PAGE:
MF:  In other words, the statement that it is impossible, using the assumptions of usul al-fiqh, to declare slavery as such to be categorically immoral (which they translate as falling under the technical category of “haram”) does not mean, that as a matter of applied ethics, much less positive law, that it is not legitimate to outlaw slavery.

SE:  This is admirable as a legal strategy and should be endorsed as such. But perceptions of the world extend beyond the legal.  It is at a minimum morally confusing for many Muslims that foundational texts and the behavior of the Prophet does not condemn slavery. My sense is that without admitting it, necessarily, for reasons of internal and external intimidation, progressives and really many non-progressives wish for an explicit, direct engagement with these toughest of moral questions for Muslims:  reconciling the Prophet’s behavior with the moral convictions of the present (and even, perhaps, with the moral convictions of that time.) 

MF:  Conversely, “progressives” are insulted when “traditionalists” accuse them of implicitly committing kufr by reaching conclusions that “traditionalists” claim cannot be justified using Islamic premises, or lead to implications that are, from an Islamic perspective, unacceptable.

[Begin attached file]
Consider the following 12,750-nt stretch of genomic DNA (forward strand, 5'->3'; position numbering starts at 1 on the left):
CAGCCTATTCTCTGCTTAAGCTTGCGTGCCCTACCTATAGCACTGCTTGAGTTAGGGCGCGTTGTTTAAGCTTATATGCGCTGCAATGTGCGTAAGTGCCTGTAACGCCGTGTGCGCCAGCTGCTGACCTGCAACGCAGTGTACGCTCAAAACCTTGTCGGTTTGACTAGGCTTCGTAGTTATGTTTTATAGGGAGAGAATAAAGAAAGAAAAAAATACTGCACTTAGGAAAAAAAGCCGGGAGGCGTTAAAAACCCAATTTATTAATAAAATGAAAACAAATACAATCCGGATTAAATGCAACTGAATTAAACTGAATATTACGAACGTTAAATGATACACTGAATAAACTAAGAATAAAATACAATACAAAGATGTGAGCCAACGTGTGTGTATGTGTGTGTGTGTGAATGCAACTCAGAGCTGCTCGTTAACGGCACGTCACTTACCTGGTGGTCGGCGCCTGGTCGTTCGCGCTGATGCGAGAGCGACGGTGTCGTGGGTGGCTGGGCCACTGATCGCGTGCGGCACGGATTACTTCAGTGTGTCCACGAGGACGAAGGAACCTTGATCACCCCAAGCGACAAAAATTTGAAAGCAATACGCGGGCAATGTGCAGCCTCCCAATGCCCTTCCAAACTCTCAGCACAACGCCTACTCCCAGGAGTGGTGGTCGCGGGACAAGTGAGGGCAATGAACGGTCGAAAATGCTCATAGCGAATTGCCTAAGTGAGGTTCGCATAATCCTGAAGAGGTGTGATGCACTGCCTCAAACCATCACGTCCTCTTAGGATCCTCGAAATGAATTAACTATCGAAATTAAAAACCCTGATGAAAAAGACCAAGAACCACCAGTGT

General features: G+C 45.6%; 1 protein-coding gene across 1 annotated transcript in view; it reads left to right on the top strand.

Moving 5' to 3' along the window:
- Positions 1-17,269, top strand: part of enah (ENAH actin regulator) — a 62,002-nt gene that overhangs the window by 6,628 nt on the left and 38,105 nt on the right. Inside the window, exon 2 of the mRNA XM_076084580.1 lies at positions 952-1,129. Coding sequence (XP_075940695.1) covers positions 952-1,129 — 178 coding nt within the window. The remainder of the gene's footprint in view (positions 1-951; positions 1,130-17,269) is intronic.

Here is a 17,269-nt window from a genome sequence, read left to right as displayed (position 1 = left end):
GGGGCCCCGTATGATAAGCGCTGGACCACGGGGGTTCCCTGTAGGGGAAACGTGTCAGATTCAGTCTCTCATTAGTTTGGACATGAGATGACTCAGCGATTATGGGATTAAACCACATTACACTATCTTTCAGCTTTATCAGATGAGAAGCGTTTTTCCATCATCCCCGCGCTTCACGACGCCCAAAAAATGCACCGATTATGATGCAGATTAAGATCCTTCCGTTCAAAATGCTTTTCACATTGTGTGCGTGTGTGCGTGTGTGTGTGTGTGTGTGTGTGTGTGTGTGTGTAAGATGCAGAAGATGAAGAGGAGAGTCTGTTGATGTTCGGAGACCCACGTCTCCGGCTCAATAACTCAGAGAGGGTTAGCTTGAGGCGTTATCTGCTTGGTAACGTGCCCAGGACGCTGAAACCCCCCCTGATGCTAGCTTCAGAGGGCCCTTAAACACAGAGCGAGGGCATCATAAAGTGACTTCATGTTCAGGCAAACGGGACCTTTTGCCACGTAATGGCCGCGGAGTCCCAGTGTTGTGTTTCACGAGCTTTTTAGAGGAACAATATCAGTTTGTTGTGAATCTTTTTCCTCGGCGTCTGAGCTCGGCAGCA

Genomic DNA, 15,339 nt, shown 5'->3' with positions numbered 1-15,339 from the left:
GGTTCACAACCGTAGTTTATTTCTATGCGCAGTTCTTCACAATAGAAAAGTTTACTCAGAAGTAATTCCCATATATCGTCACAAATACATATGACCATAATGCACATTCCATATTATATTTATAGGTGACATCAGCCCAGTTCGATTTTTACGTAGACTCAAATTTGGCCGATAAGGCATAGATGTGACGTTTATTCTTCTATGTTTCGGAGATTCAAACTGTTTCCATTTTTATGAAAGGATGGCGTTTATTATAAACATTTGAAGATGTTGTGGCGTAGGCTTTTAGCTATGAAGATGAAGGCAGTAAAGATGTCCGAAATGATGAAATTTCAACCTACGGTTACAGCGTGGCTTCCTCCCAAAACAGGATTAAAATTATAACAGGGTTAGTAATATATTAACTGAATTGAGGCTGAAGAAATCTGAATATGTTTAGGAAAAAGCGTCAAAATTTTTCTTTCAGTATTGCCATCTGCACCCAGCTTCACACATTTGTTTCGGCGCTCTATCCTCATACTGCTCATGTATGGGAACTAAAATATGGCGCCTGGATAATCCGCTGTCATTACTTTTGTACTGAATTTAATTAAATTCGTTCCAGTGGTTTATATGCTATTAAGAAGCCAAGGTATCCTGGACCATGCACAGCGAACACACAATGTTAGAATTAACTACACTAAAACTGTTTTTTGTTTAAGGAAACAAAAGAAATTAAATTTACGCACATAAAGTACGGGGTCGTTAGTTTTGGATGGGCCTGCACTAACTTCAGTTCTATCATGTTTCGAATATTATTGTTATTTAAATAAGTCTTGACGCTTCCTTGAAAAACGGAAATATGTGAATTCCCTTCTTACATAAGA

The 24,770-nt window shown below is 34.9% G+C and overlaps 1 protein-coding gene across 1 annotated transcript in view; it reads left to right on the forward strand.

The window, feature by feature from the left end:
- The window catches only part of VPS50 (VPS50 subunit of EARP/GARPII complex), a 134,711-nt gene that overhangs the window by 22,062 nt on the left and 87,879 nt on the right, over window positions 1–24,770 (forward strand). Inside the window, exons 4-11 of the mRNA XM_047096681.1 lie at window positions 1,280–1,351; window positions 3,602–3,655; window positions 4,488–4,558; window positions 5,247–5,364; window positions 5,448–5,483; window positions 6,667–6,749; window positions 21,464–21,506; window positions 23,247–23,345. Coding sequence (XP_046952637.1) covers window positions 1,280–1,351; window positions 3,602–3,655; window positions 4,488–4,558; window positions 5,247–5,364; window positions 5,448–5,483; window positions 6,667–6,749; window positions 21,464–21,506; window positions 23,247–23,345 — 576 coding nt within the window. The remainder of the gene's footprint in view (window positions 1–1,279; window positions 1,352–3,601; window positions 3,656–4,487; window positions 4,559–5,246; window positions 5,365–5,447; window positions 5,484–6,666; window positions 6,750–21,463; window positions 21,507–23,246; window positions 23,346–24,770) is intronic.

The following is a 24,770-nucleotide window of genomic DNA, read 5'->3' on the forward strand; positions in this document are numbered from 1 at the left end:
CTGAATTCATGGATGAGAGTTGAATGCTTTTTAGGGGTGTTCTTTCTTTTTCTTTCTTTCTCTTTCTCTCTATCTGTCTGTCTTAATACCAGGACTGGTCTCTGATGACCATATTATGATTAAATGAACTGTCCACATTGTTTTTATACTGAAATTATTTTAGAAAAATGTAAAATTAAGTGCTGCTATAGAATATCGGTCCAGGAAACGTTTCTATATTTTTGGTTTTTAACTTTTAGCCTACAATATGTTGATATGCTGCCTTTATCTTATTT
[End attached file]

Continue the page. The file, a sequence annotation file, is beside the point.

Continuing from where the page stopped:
SE:  It’s not just offensive:  it’s dangerous and can lead to violence.

MF:  I suggested what some of these might be from the seemingly obvious statement that slavery is inherently immoral in my previous response to Sarah Eltantawi’s comment on my wall. But I remind my traditionalist friend: lazim al-qawl laysa bi-qawl.

There are a couple of choices here: the first is to recognize that feminist discourse and Islamic discourse are radically incommensurate. The advantage of this approach is that it simply recognizes that there is no possibility for common discourse except on issues of practical agreement. There would be no attempt to persuade one another, on the one hand, but there would be no reason to attack each other either, because each has granted the other side jurisdiction over its particular concerns. It’s unlikely that this approach will be acceptable, however, given that both currents are organically part of the Muslim community, and neither wishes to disconnect from that community.

SE:  Agreed.

MF:  The second is to discard the language of transcendental claims, in favor of arguments regarding law as a set of immanent norms rather than transcendental ones, whether rooted in divine revelation or some conception of right reason.